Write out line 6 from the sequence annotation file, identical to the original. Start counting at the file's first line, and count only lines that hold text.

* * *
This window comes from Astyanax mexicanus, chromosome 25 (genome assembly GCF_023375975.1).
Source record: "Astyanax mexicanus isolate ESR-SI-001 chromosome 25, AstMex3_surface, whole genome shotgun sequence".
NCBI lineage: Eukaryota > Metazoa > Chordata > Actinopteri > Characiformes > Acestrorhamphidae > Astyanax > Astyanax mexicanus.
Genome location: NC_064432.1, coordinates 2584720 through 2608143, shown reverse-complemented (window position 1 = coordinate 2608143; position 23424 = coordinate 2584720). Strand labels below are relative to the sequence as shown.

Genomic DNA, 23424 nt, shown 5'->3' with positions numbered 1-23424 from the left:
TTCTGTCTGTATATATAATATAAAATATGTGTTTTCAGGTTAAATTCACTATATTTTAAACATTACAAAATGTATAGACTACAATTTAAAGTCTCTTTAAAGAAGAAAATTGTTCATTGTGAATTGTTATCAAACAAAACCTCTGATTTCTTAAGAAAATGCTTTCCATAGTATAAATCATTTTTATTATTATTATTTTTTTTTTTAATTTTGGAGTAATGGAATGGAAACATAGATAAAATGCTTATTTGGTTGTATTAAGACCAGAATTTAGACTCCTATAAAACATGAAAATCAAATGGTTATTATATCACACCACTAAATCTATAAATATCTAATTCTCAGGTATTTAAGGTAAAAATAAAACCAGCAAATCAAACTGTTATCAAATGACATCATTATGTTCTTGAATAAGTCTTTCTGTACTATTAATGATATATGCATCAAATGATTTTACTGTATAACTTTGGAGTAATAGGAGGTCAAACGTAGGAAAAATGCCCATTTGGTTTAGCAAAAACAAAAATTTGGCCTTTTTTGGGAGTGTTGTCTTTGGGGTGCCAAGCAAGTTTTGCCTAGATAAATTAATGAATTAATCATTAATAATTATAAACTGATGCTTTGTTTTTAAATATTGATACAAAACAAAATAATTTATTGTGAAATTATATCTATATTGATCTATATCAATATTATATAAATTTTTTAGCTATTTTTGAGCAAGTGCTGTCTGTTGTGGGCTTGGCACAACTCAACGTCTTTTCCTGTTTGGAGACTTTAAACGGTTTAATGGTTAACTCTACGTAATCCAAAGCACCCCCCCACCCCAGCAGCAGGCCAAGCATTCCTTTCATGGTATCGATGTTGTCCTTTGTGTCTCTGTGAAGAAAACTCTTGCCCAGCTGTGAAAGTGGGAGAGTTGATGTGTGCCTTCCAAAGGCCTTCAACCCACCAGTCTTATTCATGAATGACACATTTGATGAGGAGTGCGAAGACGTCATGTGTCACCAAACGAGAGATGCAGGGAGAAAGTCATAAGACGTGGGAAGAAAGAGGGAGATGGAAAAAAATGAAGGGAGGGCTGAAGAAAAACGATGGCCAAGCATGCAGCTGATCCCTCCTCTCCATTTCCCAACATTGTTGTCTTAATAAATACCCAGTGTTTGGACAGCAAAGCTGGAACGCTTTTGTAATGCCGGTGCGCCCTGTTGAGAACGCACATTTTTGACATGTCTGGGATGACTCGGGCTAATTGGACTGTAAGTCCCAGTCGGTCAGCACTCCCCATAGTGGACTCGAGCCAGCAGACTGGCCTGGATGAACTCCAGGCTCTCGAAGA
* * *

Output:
TTCTGTCTGTATATATAATATAAAATATGTGTTTTCAGGTTAAATTCACTATATTTTAAACATTACAAAATGTATAGACTACAATTTAAAGTCTCTTTAAAGAAGAAAATTGTTCATTGTGAATTGTTATCAAACAAAACCTCTGATTTCTTAAGAAAATGCTTTCCATAGTATAAATCATTTTTATTATTATTATTTTTTTTTTTAATTTTGGAGTAATGGAATGGAAACATAGATAAAATGCTTATTTGGTTGTATTAAGACCAGAATTTAGACTCCTATAAAACATGAAAATCAAATGGTTATTATATCACACCACTAAATCTATAAATATCTAATTCTCAGGTATTTAAGGTAAAAATAAAACCAGCAAATCAAACTGTTATCAAATGACATCATTATGTTCTTGAATAAGTCTTTCTGTACTATTAATGATATATGCATCAAATGATTTTACTGTATAACTTTGGAGTAATAGGAGGTCAAACGTAGGAAAAATGCCCATTTGGTTTAGCAAAAACAAAAATTTGGCCTTTTTTGGGAGTGTTGTCTTTGGGGTGCCAAGCAAGTTTTGCCTAGATAAATTAATGAATTAATCATTAATAATTATAAACTGATGCTTTGTTTTTAAATATTGATACAAAACAAAATAATTTATTGTGAAATTATATCTATATTGATCTATATCAATATTATATAAATTTTTTAGCTATTTTTGAGCAAGTGCTGTCTGTTGTGGGCTTGGCACAACTCAACGTCTTTTCCTGTTTGGAGACTTTAAACGGTTTAATGGTTAACTCTACGTAATCCAAAGCACCCCCCCACCCCAGCAGCAGGCCAAGCATTCCTTTCATGGTATCGATGTTGTCCTTTGTGTCTCTGTGAAGAAAACTCTTGCCCAGCTGTGAAAGTGGGAGAGTTGATGTGTGCCTTCCAAAGGCCTTCAACCCACCAGTCTTATTCATGAATGACACATTTGATGAGGAGTGCGAAGACGTCATGTGTCACCAAACGAGAGATGCAGGGAGAAAGTCATAAGACGTGGGAAGAAAGAGGGAGATGGAAAAAAATGAAGGGAGGGCTGAAGAAAAACGATGGCCAAGCATGCAGCTGATCCCTCCTCTCCATTTCCCAACATTGTTGTCTTAATAAATACCCAGTGTTTGGACAGCAAAGCTGGAACGCTTTTGTAATGCCGGTGCGCCCTGTTGAGAACGCACATTTTTGACATGTCTGGGATGACTCGGGCTAATTGGACTGTAAGTCCCAGTCGGTCAGCACTCCCCATAGTGGACTCGAGCCAGCAGACTGGCCTGGATGAACTCCAGGCTCTCGAAGA